“It was a sort of collaboration between myself and pre-existing material, which comes from parts of Africa,” JOJO ABOT said. “That became the foundation for the piece. You have my work which is the impressions made upon it with the acrylic and the yarn and the thread added on.”
Her heritage contributes to and permeates her work. She said that as an African, there will always be a physical or metaphysical collaboration between who she is and the incarnation of who her people are. Those are things that she feels come through in her work authentically because it is a part of her.
Consciousness is an important practice for JOJO ABOT. She wants to remain connected to her god state as often as possible, if not full time.
“There is nothing I do that is devoid or absent of that state of consciousness,” JOJO ABOT said. “I believe that as part of our larger calling in being brought into this world, we are caretakers, we are connectors, healers. We are tending to all that is part of creation and we are tending to ourselves.
She has high praise for Saar’s work and was honored to be asked to participate in “Seen/Unseen” and that Saar came to her solo show.
“To meet her in that way and to see that relationship has been a beautiful gift,” JOJO ABOT said. “L.A. Louver feels like a family. It’s been around a long time and the founder has a great devotion to and love for art.”
Being a late entry into the show, she’s enjoyed discovering the other artists that are a part of it.
“That’s been an incredible joy just witnessing how people embody their calling, how people practice their own alchemy,” JOJO ABOT said. “And then to experience the collective voice that is led by Alison’s vision — it really feels very cohesive, very clear, very rich. It feels intentional and all those things deeply resonate with me and my philosophies. I’ve felt good every time I’ve been there. It feels like it has energy that holds you, but also invites you into imagination and wonder.”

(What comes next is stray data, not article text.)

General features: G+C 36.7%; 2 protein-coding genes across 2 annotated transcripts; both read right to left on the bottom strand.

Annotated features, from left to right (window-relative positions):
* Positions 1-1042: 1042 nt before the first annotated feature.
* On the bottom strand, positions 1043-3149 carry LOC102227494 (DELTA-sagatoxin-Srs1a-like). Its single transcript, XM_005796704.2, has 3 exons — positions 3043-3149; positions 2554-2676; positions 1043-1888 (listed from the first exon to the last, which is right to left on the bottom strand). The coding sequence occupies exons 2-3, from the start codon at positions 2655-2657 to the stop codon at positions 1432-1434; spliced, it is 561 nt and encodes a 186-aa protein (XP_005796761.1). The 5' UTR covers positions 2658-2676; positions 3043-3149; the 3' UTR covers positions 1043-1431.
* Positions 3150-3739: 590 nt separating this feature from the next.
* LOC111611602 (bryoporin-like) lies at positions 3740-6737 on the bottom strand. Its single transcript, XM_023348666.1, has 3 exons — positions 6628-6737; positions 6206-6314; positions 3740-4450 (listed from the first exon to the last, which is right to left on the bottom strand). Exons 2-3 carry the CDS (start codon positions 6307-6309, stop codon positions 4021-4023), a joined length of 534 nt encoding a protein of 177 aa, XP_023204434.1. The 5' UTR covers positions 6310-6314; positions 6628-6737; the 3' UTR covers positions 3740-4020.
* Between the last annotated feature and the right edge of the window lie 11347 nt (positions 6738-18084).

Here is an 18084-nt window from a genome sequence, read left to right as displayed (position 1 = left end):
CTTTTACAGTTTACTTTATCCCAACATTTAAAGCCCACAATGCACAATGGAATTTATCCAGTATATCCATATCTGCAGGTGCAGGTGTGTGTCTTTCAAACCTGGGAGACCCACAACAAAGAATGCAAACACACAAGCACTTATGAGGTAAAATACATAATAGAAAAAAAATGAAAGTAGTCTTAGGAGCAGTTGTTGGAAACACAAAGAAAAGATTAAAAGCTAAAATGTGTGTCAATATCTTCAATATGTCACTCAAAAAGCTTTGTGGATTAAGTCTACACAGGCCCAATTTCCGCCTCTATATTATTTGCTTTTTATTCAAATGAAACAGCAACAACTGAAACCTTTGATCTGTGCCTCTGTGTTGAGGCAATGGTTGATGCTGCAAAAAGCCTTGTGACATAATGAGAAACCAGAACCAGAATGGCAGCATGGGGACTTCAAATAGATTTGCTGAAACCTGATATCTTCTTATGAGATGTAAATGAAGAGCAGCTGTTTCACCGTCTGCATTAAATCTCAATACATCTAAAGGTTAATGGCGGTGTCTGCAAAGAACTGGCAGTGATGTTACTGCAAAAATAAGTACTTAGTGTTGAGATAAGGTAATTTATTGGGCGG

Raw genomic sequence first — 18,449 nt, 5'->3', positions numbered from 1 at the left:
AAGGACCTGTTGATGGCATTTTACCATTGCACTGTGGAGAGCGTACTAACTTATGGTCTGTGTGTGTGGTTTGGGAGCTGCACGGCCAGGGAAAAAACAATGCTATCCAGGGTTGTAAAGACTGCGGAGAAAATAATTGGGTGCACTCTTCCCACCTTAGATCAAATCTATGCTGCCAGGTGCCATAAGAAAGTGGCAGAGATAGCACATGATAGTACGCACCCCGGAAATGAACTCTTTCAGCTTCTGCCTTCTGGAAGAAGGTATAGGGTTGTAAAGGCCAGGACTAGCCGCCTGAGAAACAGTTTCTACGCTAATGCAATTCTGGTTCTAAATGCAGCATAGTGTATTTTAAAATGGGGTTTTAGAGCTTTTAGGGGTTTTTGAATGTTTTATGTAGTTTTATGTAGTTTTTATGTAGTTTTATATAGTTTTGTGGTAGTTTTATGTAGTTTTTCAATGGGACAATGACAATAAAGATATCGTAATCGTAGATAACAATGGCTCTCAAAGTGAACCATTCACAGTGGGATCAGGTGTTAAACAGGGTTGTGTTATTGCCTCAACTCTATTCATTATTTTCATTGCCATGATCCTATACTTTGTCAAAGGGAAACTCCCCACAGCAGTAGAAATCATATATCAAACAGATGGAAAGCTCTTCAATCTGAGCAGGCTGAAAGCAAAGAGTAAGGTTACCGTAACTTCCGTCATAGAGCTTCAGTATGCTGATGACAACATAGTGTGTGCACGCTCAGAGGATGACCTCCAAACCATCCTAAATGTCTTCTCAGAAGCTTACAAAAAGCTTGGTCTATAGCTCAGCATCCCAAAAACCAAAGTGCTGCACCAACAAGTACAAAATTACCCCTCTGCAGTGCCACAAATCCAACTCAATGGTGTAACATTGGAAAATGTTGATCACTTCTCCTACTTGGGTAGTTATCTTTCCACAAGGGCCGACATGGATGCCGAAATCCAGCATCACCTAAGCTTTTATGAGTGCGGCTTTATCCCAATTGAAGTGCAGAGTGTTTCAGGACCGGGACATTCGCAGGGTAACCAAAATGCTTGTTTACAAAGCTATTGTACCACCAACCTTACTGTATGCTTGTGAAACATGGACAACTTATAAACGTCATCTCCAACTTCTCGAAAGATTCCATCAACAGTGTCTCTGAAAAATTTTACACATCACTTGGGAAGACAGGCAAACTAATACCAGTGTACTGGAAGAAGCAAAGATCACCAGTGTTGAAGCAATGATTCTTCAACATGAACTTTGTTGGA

Saar’s contribution to the exhibition is a life-sized female figure surrounded by mirrors and bits of flash to attract wandering spirits. It is in the south gallery and the work represents an interlocutor between our world and the next. It draws from stories of Yoruba tradition, layered with those of classical Greek myth.
While Saar has exhibited with L.A. Louver since 2006, this is the first exhibition she has curated for the gallery. In so doing, she found works that communicate with each other in different ways.
German’s mixed media sculptures are assembled from found materials, each with their own history. Scarville reanimates clothing that once belonged to her late mother. Simms’ assemblage works use found material that builds upon historical artistic personalities and movements. Works from Hinkle and Ruiz build upon social movements and use the language of change for such movements as Black Lives Matter and indigenous communities.
Other works call upon personal spiritual practices such as Haft-Candell’s personalized Tarot deck and Banerjee’s lyrical titles that spill forth as poetic evocations. Each artist has his or her own way of touching the other-wordly, of making spirit manifest in the physical world of their art work.
JOJO ABOT is new to LA and said she is looking to build community.
“This city has a lot of magic to offer,” JOJO ABOT said. “Part of that is me opening up to community and this project has been an opportunity to do so. I just invite everyone into my universe that is ever evolving as I’m constant questioning and existing in eternal questions —what is love? What is community? What is presence? I invite all to share and build community with me.”